I started a new job today, and just remembered it's my turn to write here. My brain is a bit overloaded at the moment, so I hope you don't mind if I just re-post one of mine from a couple of years ago - the information is still timely and useful:
by Sadge, at Firesign Farm
I'm not talking about re-using wrapping paper, although it can be done. Young mothers-to-be used to carefully undo the wrapping on their baby shower gifts so as to reuse the pretty paper as drawer liners in the nursery. Creases could be removed from ribbons by running them around a hot lightbulb, but that won't work with the cool swirled tubes that are now in my lamp fixtures (although a quick pass with a warm iron would still work). I'm also not talking about the advice you'll see in just about every home magazine to "make the wrapping part of the gift." However, that is a good idea, especially if you're sending presents off to somewhere else.
What I'm talking about is starting some kind of tradition within your own home. My in-laws had a couple of brightly-printed Disney garment boxes that would end up under the tree every year. I have them now. They fold down flat for storage along with the rest of the Christmas stuff, and are the perfect size to hold a book or new shirt - no wrapping required. Gift bags, too, get used year after year.
You probably have your own traditional gift wrappers already - the kids' stockings you hang up every year as part of your decor. So now, just expand that idea a little farther. I know Julie, one of my co-writers here, wrote about sewing re-usable fabric gift bags not too long ago. Of course, she might have to tie some good knots into the ribbons closing them up to keep the kids from peeking, but it's a really good idea. If you're not a sewer, you might be able to do the same thing next year with Christmas pillowcases found on the January clearance sale tables. Canning jars are also great re-usable packaging - whether giving home-canned preserves or gifts in a jar. Maybe your recipient will reuse them, or let them know they can always return the empties to you. We often come home to find empty jars, ale bottles, and egg cartons left by our front door.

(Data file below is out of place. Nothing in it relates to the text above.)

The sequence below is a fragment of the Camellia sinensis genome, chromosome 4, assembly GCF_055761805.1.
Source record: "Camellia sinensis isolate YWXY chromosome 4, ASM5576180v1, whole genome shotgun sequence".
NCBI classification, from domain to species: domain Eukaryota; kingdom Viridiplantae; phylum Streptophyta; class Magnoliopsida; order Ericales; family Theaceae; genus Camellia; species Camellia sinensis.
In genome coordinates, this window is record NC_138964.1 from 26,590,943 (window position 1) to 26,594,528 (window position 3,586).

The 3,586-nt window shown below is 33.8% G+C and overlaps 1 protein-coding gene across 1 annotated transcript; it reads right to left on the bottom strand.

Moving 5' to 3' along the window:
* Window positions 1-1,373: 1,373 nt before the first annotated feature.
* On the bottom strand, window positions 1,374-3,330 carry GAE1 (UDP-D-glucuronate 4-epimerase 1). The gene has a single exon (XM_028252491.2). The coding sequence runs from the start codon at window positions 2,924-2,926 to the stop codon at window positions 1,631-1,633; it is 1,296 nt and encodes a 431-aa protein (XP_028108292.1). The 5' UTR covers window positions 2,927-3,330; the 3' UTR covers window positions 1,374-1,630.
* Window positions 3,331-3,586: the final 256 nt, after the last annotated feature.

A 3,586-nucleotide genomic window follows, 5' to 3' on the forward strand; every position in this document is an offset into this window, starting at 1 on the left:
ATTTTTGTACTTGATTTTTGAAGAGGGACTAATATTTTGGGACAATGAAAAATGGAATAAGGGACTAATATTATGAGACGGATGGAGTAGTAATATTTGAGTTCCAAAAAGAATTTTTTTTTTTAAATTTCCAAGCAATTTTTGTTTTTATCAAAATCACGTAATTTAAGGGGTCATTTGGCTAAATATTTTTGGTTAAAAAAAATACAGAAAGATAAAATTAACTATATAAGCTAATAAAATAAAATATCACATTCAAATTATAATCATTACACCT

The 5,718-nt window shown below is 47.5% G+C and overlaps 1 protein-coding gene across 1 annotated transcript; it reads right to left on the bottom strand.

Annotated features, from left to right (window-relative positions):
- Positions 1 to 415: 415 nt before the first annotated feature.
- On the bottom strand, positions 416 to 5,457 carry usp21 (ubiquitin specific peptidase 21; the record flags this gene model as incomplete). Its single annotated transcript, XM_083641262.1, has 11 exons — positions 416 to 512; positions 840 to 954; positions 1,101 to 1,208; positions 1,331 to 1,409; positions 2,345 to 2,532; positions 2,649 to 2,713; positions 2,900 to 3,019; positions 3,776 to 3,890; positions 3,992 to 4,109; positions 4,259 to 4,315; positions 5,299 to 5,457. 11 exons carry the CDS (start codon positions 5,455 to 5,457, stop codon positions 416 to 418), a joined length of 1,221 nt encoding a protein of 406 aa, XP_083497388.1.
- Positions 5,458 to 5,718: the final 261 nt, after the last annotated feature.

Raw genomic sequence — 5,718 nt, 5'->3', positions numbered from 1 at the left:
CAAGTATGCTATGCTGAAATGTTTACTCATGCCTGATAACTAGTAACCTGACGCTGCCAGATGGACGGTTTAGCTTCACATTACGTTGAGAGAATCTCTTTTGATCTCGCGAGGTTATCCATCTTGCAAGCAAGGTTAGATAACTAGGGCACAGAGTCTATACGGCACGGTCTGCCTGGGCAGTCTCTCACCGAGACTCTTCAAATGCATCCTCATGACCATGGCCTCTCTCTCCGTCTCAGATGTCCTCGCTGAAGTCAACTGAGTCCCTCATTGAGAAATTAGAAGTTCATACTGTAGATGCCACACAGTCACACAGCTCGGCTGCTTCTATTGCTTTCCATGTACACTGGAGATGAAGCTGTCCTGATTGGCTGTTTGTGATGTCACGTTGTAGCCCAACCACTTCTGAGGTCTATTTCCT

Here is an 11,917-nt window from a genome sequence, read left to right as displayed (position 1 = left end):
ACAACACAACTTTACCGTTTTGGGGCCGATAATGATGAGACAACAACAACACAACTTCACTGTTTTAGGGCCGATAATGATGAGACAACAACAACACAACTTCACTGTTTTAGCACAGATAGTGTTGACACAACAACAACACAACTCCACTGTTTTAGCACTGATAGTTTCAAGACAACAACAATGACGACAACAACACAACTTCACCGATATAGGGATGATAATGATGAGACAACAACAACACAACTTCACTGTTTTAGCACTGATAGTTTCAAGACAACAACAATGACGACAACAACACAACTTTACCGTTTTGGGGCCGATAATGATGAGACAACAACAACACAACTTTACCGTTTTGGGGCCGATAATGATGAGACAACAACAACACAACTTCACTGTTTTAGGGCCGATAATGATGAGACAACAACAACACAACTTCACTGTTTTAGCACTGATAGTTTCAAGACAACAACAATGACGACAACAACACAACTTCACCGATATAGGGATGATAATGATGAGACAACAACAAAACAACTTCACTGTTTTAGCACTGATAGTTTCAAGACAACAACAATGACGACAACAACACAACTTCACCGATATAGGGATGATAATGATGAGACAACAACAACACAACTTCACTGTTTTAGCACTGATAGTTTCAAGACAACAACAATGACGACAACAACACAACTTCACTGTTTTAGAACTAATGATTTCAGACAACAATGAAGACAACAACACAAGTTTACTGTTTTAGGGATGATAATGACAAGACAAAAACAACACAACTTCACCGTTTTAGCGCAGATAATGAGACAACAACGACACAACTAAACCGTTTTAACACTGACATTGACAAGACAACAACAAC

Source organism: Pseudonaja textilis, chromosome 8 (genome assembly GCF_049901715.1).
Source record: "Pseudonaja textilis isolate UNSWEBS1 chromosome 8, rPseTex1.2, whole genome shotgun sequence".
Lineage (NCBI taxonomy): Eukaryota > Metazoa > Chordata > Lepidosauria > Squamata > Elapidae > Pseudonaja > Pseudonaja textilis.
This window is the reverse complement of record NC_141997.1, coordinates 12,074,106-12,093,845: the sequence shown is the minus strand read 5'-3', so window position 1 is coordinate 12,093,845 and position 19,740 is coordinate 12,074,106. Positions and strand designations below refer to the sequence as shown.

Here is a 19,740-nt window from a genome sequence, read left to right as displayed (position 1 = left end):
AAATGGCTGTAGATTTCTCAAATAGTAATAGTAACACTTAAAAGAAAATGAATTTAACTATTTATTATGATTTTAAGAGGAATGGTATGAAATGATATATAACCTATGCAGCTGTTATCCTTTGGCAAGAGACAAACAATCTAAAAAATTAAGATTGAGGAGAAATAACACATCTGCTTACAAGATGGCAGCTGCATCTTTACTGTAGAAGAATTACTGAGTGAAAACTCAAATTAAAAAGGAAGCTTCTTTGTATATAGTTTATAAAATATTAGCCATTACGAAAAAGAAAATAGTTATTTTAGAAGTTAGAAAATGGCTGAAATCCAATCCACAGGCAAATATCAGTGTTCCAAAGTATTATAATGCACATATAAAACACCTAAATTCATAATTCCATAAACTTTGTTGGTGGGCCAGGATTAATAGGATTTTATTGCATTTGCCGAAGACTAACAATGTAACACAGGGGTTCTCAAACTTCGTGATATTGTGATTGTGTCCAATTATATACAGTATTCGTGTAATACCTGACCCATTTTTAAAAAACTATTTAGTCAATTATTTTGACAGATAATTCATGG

We have one more option here at our house. Over the years, I've amassed quite a collection of Christmas tins. Some are used year round - the red one holds buttons, a tall popcorn tin holds toys for when friends with young children stop by to visit. During the rest of the year, some of them make crush- and dust-proof storage containers for my lights and Christmas linens; others all nest, one inside the other like Russian dolls, for storage. But at Christmas time, they all end up under the tree - so many that I purposely leave the bottom tier of branches in the box to have enough room (that's Aries' first bicycle, down out of the garage rafters, completing the display). Some will periodically end up on my kitchen counter through the season, holding home-baked goodies until I put together little gifts for the neighbors. But others we use to hold our gifts to each other. Of course, we're adults here, operating (I hope) on the honor system. If you pick up a tin to use, and there's something already in it, it goes back under the tree until Christmas. No peeking!